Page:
You can’t say that my lawsuit fails to state a claim because it does, but you can file a motion for summary judgment.
The upside. On a motion for summary judgment, you can present to the court my deposition testimony, your witnesses’ testimony, and other evidence to show that “there is no genuine issue of material fact” that I was discharged for a perfectly legitimate reason. The court will still have to side with the “non-moving party” (in this example, me) on any disputed fact, but it can accept undisputed facts that are in your favor, and even your evidence where I said, “I don’t know” or “no me recuerdo.” The court doesn’t make any judgments about who is more “believable.”
Your chances of success on summary judgment are dramatically greater than on a motion to dismiss because you can actually tell a little of your side of the story. If you lose, you go on to trial, but if you win, the case is over.* The court will not give the plaintiff a chance to rewrite her lawsuit at this late stage. And the court will frequently throw out the whole enchilada, too, instead of just a few claims. :-)
*Subject to the plaintiff’s right of appeal.
The downside. You have to go through the time, expense and hassle of the discovery process before you file. :-(
The Dreaded Trial
What it is. I assume you know what a “trial” is.
Here’s an example. I sue for age and sex discrimination, and you take my deposition. I say that I heard the CEO say, “I do not want any old biddies over 40 working in this company, and I vow with every fiber of my being to get rid of them all, no matter what it takes.” The CEO and 50 bishops deny that he ever said this, and they all insist that I was fired for being a mediocre performer. I do indeed have some lackluster performance reviews.
Here we have a major “material fact dispute,” right? If I’m telling the truth, the CEO has admitted to age and sex discrimination. If he’s he’s telling the truth, then he hasn’t, and he has every right to fire a mediocre performer, as long as he isn’t doing it for an illegal reason.
So, with this fact dispute, the court cannot grant your motion to dismiss, and it can’t grant your motion for summary judgment, either. This is what trials are for.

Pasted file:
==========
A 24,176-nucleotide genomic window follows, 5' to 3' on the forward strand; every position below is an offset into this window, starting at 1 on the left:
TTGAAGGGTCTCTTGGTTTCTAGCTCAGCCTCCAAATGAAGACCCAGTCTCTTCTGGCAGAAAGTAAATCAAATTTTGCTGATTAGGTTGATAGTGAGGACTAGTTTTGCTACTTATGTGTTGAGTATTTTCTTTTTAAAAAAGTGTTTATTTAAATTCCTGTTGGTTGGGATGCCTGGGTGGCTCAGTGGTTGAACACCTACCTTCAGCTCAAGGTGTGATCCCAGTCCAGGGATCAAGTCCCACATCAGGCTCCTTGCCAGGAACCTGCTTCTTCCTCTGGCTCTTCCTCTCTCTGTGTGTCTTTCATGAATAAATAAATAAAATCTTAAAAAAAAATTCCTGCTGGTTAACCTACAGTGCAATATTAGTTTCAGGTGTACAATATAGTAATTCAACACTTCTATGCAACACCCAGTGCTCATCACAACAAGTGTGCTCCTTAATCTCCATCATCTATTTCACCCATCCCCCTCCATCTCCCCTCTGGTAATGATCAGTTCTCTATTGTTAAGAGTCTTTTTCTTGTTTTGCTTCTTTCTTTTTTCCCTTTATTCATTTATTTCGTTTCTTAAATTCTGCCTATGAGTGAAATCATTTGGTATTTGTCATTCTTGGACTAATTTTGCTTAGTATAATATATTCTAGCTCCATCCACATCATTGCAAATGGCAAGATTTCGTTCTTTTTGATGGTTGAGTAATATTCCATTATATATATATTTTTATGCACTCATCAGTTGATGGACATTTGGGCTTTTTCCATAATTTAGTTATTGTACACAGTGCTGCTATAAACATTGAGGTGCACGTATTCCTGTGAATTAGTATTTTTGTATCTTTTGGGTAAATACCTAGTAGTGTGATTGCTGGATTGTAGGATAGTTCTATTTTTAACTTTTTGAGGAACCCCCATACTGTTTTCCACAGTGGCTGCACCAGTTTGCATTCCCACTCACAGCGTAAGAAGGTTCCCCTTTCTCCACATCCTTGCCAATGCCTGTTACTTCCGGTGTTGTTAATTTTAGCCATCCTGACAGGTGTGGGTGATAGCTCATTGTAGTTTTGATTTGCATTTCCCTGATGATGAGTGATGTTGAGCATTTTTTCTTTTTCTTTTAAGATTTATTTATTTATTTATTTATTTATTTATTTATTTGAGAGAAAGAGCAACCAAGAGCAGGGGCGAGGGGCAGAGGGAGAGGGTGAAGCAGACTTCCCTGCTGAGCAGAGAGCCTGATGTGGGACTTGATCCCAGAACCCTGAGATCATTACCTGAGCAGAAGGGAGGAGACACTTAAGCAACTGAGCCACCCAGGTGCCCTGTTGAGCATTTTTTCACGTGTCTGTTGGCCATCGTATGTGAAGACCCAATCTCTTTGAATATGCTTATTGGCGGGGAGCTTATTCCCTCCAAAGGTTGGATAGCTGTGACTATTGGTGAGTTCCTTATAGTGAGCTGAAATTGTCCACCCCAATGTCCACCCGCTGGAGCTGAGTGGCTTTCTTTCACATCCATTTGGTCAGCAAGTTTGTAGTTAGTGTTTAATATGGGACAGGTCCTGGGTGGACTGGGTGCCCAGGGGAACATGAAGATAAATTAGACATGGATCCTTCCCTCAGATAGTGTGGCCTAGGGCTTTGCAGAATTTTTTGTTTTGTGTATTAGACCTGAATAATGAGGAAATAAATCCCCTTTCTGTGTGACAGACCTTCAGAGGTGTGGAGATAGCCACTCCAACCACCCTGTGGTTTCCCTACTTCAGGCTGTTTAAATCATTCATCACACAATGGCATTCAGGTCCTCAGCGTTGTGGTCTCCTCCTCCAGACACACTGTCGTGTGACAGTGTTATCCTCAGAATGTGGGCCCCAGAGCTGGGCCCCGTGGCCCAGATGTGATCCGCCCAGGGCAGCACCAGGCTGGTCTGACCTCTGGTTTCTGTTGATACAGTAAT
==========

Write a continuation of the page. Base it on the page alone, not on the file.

The upside. (Trying hard here!) At trial, you will have the chance to tell your side of the story, including the parts where I disagree with you. The judge or a jury will decide whom they believe.
The downside. At trial, I get to tell my side of the story, including the parts where you disagree with me. The judge or a jury will decide whom they believe. For me (the hypothetical plaintiff), that’s ok. If I lose, I’m no worse off than I was before, especially if my lawyer represented me on a contingent fee basis (you don’t pay unless we win!). But for you (the defendant employer), a lot is at stake. A trial is a gamble. You have to worry about, not only the facts, but also how I will come across to a jury as well as how your folks will. In this lousy economy, will the jury side with your CEO?
True story – years ago, we had a witness, a genuinely nice guy, who was despised by the jury because he was squinting during his testimony, which made him look dishonest. In fact, he was squinting because he was wearing new “hard” contact lenses. (I told you this was years ago.) At trial, you have to worry about things like this. At summary judgment, you don’t because everything is submitted “on paper” (actually, electronically), possibly with some live arguments by the lawyers.
In addition, a trial is the most time-consuming, expensive hassle of them all, even if you win in the end.
So, now that you’ve read that, you may be wondering, Then what’s so bad about a motion to dismiss, which will give us one more opportunity to avoid trial?
Great question, but a topic for another post. To be continued . . .